Plunging Aerospace And EV Demand Sends Cobalt Prices Tumbling 

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by Tyler Durden
Saturday, Jun 27, 2020 - 07:35 AM

Cobalt prices slumped to a 10-month low this week due to waning demand from the aerospace and electric vehicle industries - all suggest the V-shaped recovery in the global economy is nothing but a distant dream. 

Airlines are slashing orders for Airbus and Boeing passenger planes as the travel and tourism industry has collapsed. In response, carriers have had to quickly reduce operating capacity by ground fleets of planes until passenger volumes recover. 

Boeing CEO Dave Calhoun recently warned it could take 2-3 years for air travel growth to return to pre-corona levels, adding that long term growth trends could take much longer. 

With reduced flights and declining orders for new planes, demand for cobalt used in jet turbine blades is expected to slump in the back half of the year. 

"The harsh high temperature and pressure environments of the jet engine necessitates regular replacement of turbine blades," CRU analyst George Heppel told Reuters. "But planes are grounded, turbine blades aren't being used and don't need replacing."

Heppel estimates cobalt demand for the aerospace parts industry will be around 4,442 tonnes this year, a drop of 18% from 2019 and the lowest since 2011. He forecasts a 6,300-tonne surplus this year and global consumption around 131,800 tonnes.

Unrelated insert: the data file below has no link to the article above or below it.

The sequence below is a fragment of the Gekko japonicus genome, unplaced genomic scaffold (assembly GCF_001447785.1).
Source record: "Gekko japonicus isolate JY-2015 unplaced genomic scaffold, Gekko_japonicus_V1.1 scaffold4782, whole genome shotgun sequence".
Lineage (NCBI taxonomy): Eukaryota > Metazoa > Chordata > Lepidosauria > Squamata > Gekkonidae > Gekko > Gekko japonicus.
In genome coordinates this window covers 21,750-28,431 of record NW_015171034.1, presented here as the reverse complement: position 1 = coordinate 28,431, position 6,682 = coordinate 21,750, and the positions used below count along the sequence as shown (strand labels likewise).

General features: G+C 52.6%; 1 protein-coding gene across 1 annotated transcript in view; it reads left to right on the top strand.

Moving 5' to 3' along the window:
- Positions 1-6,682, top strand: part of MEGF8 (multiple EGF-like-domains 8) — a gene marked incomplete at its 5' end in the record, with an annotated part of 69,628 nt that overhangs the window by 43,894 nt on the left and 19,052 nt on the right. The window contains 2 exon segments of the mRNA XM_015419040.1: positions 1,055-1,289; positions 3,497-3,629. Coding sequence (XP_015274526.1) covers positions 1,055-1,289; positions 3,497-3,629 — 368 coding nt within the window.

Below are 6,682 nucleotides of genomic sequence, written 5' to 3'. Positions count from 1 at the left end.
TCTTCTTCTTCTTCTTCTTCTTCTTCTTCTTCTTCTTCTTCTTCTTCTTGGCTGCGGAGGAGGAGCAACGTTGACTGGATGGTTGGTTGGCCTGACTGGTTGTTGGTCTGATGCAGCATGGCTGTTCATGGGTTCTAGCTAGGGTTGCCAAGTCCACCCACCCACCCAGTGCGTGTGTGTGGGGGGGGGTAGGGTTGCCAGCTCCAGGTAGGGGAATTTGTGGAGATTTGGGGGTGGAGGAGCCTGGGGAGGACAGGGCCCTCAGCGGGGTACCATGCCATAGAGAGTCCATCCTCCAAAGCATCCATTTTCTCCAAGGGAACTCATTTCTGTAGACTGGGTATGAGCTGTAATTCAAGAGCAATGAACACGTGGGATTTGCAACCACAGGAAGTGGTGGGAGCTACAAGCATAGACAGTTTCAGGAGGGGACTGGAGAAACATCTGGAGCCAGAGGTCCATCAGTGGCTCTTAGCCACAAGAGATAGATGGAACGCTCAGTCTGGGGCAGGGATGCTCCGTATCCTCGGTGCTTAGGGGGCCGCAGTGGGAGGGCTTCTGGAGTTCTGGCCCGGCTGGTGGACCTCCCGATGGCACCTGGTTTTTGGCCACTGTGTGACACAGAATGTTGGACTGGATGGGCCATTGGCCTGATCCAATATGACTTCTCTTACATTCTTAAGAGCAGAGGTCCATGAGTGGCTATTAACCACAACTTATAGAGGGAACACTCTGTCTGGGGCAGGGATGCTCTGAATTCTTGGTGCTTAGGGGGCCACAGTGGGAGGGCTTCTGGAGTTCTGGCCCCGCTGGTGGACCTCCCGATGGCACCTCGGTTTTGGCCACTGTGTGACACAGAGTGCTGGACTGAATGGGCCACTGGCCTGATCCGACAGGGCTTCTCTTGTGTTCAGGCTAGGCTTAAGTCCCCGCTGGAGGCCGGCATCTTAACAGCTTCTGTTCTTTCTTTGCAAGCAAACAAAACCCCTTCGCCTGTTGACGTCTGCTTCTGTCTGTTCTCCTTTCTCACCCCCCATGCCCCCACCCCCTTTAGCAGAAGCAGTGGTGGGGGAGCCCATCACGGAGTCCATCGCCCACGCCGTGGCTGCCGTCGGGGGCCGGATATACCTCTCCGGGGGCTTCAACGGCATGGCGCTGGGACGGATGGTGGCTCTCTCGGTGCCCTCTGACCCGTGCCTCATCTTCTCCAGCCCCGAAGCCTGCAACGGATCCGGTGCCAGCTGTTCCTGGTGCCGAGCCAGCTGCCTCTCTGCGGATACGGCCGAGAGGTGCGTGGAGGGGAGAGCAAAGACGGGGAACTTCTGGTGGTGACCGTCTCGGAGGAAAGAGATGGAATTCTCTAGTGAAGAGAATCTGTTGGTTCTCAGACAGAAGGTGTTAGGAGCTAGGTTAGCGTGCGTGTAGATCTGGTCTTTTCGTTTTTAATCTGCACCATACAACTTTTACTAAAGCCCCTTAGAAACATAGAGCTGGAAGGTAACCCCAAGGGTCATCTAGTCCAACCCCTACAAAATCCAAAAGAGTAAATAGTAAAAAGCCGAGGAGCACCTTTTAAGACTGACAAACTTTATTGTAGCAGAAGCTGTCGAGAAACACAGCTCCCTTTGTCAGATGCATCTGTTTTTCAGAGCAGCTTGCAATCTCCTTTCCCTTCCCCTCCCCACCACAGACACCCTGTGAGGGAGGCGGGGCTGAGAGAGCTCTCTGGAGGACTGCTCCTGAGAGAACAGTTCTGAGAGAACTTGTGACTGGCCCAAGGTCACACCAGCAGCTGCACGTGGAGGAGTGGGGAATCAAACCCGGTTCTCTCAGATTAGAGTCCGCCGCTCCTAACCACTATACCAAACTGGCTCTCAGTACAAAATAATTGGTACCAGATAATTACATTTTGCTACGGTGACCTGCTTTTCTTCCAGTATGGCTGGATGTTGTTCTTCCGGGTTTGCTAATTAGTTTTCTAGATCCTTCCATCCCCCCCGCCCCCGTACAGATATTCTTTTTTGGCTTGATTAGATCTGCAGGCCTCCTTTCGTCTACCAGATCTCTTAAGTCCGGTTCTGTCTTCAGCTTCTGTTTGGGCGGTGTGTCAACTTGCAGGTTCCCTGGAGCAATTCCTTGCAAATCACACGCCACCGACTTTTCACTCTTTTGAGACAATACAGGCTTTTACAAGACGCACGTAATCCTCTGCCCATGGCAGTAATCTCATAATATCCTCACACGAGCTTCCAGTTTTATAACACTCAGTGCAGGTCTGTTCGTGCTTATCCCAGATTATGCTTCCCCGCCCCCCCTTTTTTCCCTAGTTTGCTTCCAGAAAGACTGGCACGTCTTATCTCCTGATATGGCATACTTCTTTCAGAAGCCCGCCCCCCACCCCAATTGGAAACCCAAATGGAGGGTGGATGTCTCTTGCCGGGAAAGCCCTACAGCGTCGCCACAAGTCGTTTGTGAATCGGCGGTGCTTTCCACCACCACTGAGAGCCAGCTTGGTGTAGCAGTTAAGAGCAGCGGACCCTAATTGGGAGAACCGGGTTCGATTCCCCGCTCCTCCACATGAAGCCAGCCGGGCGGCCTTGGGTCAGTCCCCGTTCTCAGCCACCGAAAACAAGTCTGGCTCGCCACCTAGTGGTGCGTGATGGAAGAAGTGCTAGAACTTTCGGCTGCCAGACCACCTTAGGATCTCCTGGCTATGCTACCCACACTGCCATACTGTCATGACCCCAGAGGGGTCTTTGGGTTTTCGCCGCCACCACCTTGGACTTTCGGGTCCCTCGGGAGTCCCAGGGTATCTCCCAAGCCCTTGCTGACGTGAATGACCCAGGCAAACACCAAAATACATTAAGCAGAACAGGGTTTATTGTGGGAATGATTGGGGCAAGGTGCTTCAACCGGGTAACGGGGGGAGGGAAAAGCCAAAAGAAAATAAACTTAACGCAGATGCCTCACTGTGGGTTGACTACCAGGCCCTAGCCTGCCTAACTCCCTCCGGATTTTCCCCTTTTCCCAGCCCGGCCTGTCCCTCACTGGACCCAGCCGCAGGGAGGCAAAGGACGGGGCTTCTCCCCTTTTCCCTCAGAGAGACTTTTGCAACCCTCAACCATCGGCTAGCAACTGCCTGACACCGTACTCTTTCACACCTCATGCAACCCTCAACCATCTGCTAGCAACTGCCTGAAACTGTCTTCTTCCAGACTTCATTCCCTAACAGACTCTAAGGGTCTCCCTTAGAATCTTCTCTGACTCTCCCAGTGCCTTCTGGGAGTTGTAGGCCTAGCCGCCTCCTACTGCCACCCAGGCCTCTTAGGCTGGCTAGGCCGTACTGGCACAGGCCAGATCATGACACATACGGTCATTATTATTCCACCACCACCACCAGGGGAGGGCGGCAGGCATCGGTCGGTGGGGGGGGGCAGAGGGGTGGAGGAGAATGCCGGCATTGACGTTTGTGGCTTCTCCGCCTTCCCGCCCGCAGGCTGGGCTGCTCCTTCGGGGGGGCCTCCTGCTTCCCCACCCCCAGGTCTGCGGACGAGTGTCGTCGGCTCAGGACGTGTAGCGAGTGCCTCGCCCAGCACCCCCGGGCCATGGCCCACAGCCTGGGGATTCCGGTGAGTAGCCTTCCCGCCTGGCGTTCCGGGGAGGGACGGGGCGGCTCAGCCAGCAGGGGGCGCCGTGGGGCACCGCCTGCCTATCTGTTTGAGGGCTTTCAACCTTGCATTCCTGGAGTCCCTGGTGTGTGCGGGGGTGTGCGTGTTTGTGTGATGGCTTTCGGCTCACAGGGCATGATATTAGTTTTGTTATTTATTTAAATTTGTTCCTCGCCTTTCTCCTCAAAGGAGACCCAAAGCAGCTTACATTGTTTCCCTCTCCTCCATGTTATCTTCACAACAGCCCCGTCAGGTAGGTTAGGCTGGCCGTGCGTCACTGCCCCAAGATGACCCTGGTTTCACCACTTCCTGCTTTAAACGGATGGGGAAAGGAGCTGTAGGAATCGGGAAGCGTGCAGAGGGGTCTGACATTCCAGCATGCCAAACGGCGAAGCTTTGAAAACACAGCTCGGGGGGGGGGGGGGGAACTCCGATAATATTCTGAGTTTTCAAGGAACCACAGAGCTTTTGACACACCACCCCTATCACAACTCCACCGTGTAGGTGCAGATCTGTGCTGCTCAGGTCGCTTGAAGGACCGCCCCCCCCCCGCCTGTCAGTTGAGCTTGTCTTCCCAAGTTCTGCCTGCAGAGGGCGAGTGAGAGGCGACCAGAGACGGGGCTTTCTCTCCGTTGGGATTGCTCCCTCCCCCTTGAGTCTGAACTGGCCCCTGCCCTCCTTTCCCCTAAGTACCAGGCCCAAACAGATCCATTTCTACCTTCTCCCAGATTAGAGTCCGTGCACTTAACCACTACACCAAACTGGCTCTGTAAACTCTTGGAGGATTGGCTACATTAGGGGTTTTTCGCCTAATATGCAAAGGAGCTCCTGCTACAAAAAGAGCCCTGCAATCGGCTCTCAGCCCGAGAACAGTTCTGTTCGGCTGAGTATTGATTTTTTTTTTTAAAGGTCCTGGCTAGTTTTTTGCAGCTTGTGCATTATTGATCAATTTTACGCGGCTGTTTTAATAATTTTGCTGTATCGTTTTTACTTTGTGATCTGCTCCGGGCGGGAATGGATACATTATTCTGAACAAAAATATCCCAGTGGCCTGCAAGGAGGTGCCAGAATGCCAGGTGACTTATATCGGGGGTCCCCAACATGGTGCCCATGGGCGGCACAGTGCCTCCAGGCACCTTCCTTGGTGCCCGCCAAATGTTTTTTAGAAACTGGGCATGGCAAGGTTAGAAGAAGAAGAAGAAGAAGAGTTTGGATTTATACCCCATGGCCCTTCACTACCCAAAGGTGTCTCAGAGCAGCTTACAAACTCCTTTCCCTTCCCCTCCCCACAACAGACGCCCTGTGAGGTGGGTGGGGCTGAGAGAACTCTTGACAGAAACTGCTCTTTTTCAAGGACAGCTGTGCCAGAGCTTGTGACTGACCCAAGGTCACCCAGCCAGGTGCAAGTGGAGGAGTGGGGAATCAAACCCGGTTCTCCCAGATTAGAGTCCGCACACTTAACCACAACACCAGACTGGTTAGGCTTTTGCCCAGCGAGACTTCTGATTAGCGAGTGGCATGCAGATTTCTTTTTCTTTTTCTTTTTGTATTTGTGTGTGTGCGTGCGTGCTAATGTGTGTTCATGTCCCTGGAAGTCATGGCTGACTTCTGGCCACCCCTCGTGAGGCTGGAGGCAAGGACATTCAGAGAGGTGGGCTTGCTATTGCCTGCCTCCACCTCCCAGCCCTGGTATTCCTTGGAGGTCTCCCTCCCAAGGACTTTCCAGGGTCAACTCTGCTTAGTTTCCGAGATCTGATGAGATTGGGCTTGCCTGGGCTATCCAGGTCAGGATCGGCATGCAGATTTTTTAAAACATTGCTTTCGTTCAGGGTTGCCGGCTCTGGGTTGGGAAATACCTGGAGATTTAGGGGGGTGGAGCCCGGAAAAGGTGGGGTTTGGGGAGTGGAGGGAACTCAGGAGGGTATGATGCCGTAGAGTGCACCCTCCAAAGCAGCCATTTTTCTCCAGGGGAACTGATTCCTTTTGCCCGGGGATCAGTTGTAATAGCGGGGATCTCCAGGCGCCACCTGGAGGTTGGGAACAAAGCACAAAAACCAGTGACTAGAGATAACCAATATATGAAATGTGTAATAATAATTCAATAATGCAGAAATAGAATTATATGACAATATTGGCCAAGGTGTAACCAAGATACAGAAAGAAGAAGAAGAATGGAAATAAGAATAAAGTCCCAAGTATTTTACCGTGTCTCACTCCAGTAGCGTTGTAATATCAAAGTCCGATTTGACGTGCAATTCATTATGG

The average spot price of cobalt in the U.S. stood at $15.13, down about 15% since January, hitting lows not seen in ten months. Below are global cobalt prices, prices slumped 4-5 months before the pandemic.  

"The pandemic has affected demand and supply. Cobalt mined from (the Democratic Republic of) Congo is typically exported for refining through Durban in South Africa, where there was lockdown (to halt the spread of the new coronavirus), which created logistical disruptions," said Roskill analyst Ying Lu. 

Cobalt from the DRC is used in lithium-ion batteries for electric vehicles. Much of it is exported to China, which suggests lower spot prices are the result of declining electric vehicle sales

Weakened cobalt consumption tells us a lot about the global recovery - here's a hint - world stocks are mispricing the shape of the recovery, it ain't a "V" but more like a "U" or "L."